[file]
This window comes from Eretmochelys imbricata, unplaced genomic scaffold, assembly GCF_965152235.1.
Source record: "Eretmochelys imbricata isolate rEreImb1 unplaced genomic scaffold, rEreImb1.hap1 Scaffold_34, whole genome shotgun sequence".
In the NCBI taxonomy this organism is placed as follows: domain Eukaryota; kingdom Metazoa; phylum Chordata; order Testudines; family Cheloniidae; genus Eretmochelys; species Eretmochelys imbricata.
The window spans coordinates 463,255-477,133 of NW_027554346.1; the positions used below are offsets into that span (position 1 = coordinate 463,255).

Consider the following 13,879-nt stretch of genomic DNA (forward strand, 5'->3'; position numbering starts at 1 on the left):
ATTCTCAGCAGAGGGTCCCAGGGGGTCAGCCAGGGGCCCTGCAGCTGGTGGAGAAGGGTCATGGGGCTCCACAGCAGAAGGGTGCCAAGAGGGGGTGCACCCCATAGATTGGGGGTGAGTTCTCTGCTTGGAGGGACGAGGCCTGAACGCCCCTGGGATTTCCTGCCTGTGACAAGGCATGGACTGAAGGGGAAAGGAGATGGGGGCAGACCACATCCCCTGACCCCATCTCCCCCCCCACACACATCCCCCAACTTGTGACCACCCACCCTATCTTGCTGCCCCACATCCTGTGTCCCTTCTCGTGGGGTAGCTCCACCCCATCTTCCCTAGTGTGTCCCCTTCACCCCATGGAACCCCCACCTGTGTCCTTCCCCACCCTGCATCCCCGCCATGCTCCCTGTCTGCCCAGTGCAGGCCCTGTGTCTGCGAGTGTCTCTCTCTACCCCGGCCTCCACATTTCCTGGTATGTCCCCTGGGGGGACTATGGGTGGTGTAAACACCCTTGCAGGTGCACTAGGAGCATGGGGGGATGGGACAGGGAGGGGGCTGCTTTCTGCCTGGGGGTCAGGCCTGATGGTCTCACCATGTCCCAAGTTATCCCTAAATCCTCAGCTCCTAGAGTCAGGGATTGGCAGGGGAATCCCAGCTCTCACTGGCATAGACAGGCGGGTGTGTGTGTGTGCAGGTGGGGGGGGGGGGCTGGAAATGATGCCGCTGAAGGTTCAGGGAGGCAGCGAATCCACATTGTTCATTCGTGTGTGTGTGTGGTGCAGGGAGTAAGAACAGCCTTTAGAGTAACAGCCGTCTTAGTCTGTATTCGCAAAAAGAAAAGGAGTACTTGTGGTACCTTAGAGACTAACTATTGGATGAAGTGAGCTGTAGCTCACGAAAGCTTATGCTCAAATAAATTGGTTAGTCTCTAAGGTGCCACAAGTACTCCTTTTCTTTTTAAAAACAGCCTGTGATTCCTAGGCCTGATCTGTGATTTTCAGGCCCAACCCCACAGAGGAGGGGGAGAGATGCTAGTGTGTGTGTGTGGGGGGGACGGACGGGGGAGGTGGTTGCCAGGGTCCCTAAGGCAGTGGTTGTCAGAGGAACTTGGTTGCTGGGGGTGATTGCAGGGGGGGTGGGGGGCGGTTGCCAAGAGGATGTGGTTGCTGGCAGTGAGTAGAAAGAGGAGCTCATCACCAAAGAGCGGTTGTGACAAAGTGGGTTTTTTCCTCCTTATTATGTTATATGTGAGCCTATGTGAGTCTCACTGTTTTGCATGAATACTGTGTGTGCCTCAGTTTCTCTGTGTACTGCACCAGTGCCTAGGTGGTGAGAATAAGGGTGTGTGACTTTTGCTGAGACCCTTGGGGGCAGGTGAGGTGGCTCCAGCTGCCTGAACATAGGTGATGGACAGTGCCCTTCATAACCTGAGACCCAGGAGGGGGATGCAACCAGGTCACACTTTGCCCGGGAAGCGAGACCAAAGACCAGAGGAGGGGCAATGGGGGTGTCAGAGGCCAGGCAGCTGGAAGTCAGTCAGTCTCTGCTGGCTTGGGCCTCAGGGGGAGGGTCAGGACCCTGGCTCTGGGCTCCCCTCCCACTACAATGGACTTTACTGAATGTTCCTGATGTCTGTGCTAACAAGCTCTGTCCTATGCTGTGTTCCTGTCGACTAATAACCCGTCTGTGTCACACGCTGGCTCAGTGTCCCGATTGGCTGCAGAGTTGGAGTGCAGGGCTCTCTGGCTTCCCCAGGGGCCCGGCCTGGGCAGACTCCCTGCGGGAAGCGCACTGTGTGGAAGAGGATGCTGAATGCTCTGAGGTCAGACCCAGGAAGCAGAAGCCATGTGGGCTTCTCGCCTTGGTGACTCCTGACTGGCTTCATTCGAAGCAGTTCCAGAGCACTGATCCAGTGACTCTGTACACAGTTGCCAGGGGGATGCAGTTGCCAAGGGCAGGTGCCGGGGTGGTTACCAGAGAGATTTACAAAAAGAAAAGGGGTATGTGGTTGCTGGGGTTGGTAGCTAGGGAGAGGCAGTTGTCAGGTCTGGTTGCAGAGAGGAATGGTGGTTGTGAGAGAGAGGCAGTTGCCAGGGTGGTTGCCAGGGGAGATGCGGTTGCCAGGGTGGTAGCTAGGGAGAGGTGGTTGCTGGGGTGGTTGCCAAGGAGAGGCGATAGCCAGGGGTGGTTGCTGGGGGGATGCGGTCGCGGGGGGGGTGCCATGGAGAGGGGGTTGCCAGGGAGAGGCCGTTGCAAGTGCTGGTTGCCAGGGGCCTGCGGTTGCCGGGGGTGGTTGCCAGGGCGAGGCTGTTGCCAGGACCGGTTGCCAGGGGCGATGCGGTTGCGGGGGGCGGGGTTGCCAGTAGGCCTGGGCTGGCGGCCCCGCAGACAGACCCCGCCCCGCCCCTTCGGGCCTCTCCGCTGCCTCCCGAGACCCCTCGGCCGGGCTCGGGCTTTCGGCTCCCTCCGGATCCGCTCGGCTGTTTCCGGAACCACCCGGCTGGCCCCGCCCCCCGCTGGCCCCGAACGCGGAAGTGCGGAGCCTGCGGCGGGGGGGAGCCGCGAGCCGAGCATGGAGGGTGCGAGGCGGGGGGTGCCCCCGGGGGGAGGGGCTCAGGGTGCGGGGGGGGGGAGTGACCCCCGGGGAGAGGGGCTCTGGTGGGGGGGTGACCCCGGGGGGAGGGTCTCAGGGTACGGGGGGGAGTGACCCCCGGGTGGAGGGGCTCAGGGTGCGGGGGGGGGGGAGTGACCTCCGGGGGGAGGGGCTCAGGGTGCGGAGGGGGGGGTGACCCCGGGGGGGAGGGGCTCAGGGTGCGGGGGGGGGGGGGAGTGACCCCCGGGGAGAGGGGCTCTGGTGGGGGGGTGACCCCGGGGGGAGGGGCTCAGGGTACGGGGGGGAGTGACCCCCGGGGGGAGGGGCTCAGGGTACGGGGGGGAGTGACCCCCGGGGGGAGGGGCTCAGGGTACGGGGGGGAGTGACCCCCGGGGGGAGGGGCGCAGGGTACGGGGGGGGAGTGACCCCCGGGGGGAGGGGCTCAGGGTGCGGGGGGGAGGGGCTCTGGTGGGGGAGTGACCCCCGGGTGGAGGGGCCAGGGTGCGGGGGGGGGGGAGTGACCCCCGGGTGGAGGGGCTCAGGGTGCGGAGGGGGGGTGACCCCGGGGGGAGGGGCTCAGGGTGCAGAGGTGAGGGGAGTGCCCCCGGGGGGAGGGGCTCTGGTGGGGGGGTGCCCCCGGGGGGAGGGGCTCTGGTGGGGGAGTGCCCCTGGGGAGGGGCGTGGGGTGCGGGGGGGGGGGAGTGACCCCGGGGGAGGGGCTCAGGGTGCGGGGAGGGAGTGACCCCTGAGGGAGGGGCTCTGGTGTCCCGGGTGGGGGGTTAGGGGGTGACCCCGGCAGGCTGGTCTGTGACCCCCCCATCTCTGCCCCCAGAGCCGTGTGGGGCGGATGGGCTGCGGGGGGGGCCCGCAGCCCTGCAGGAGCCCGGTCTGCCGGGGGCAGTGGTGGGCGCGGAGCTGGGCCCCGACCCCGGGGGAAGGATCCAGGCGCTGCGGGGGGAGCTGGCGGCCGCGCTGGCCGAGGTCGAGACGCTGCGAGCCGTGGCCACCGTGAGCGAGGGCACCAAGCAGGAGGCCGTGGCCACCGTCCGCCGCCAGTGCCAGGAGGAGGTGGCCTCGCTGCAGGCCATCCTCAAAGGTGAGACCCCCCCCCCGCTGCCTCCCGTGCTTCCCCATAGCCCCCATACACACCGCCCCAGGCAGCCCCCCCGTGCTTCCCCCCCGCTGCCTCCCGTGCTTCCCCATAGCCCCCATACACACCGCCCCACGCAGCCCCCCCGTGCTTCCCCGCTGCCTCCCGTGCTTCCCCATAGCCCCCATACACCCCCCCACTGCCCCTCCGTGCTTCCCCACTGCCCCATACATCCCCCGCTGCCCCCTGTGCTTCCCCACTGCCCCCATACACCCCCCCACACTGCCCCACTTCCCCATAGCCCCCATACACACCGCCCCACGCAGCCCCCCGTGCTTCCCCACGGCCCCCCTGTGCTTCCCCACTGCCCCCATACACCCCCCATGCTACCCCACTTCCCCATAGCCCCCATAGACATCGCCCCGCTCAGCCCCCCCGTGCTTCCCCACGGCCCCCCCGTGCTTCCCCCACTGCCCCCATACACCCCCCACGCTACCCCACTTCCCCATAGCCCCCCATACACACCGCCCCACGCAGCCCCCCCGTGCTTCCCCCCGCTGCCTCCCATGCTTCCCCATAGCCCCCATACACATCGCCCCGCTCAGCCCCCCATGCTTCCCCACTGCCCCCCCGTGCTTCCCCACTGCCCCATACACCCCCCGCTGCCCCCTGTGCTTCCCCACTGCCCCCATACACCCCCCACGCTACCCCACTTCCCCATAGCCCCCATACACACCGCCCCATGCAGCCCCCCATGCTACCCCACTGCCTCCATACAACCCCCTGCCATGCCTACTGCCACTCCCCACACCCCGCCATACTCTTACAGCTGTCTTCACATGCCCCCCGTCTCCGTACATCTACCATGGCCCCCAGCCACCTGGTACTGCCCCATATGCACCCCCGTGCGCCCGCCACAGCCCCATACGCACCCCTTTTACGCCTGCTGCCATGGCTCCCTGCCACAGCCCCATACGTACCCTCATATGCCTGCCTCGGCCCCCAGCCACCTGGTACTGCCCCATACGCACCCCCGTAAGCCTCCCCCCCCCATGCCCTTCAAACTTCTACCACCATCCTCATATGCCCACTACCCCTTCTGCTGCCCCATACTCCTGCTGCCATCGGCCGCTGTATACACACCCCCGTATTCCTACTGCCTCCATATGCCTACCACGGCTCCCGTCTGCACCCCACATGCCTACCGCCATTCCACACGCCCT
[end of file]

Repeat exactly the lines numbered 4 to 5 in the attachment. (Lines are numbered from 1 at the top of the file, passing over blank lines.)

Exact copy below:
The window spans coordinates 463,255-477,133 of NW_027554346.1; the positions used below are offsets into that span (position 1 = coordinate 463,255).

Consider the following 13,879-nt stretch of genomic DNA (forward strand, 5'->3'; position numbering starts at 1 on the left):